Artery vs Vein: Definition, Function, and Examples

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Artery vs Vein

Arteries and veins are two of the most common blood artery types in the cardiovascular system, which carries blood to all of the body’s cells. Arteries transport oxygenated blood from the heart to the rest of the body, whereas veins return deoxygenated blood to the heart.

Because the roles of veins and arteries are slightly different, there are some anatomical variations between the two. Arteries are designed to carry highly pressured blood, whereas veins contain characteristics that allow blood to flow in the opposite direction of gravity.

What is the Blood Circulatory System?

The heart and blood arteries make up the circulatory system (also known as the cardiovascular system). Its purpose is to convey blood throughout the body, giving nutrients and oxygen-rich blood to cells while removing deoxygenated blood and waste materials. The arteries and veins are two of the most common types of blood vessels in the human body.

What are Arteries?

One of the most common types of blood vessels in the human body are arteries. They are responsible for transporting oxygen-rich blood from the heart to the rest of the body. Except for the pulmonary artery, which delivers deoxygenated blood from the heart to the lungs, almost all of the arteries carry oxygenated blood.

The aorta is the biggest artery in the human body. When blood exits the heart, it passes via the aorta on its way to the rest of the body.

What are Veins?

Veins are blood channels that transport deoxygenated blood back to the heart from the body. Although it generally carries deoxygenated blood, the pulmonary vein returns oxygenated blood from the lungs to the heart.

The inferior vena cava is the biggest vein in the human body. This blood artery carries deoxygenated blood back to the heart from the lower body.

Artery vs Veins

Arteries and veins are both important parts of the circulatory system, and they both carry blood across the body. There are, however, a few important distinctions between the two.

1. Arteries carry blood away from the heart, while veins carry blood back to the heart.

2. Arteries transport blood under high pressure while veins transport blood under low pressure.

3. Arteries carry oxygenated blood (exception: pulmonary artery), while veins carry deoxygenated blood (exception: pulmonary vein).

4. Arteries have thick, muscular walls containing lots of elastin, but veins have thinner walls containing less elastin.

5. Arteries have no valves while veins have valves.

6. Artery has a smaller lumen but veins have a larger lumen.

Direction of Blood Flow

Blood is carried out from the heart by arteries, while blood is returned to the heart via veins. Almost all arteries convey oxygenated blood, while almost all veins transport deoxygenated blood.

The pulmonary artery (which transports deoxygenated blood from the heart to the lungs) and the pulmonary vein are the sole exceptions to this rule (which carries oxygenated blood from the lungs to the heart).

Adaptations to Blood Pressure

Blood in the arteries is subjected to significantly higher pressure than blood in the veins. This is because the heart’s pumping action ‘squeezes’ the blood, putting it under tremendous pressure. Because the aorta is directly linked to the heart, blood pressure is very high there.

Arteries have a number of structural modifications that help them withstand this strain, the most notable of which is their thick, muscular walls. The artery walls are significantly thicker and more elastic than the vein walls, which aren’t required to be as robust or long-lasting.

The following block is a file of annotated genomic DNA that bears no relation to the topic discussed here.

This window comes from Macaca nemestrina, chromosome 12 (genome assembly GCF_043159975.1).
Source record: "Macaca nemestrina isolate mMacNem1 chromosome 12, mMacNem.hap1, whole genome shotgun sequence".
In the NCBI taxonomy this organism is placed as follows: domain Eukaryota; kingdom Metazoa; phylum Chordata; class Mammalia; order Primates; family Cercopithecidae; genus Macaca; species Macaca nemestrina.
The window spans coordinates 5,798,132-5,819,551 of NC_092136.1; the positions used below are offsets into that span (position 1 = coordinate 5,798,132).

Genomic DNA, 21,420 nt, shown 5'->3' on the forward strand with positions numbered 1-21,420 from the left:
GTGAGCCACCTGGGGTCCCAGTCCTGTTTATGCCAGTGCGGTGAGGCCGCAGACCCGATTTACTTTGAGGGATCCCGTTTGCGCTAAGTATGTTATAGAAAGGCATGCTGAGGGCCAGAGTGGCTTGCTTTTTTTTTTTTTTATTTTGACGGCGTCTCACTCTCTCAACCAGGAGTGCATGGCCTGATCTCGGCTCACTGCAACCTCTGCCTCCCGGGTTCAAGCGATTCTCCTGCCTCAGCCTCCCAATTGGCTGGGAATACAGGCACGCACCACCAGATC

As blood flows through the artery walls, their flexibility permits them to bulge outwards, preventing them from bursting. The blood pressure steadily falls as it goes away from the heart.

It is under low pressure by the time it reaches the veins. As a result, the veins’ walls are much thinner and less elastic than the arteries. Arteries and veins both have lower lumens.

This aids in maintaining blood pressure and keeping it flowing through the cardiovascular system. A bigger lumen in a vein makes transporting blood at low pressure and against gravity simpler and more efficient.

Presence of Valves

Valves, which are found in the heart and veins but not in the arteries, are another important distinction in the construction of various blood vessels. Valves are elastic tissue flaps that open and close, functioning as gates to prevent blood from flowing backward.

They aren’t required in the arteries since the blood pressure is too high for backflow to occur. They are, nevertheless, required in veins, where blood is under considerably lower pressure and must travel against gravity (for example, from the feet back up to the heart).

What are Capillaries?

Capillaries are the third most common kind of blood vessel in the human body. They link smaller arteries (called arterioles) to smaller veins and are the tiniest and most numerous types of blood vessels in the body (called venules).

Capillaries allow blood to come into intimate contact with bodily tissues, and their primary purpose is to transport oxygen and nutrients to cells while removing carbon dioxide and waste. Because the capillary walls are so thin – only one cell thick – molecules can readily diffuse across them.

Artery vs Vein Citations
  • Radial artery graft vs. saphenous vein graft for coronary artery bypass surgery : which conduit offers better efficacy? Herz . 2014 Jun;39(4):458-65.
  • A systematic review of vascular closure devices for femoral artery puncture sites. J Vasc Surg . 2018 Sep;68(3):887-899.
  • Saphenous vein graft vs. radial artery graft searching for the best second coronary artery bypass graft. J Saudi Heart Assoc . 2013 Oct;25(4):247-54. 
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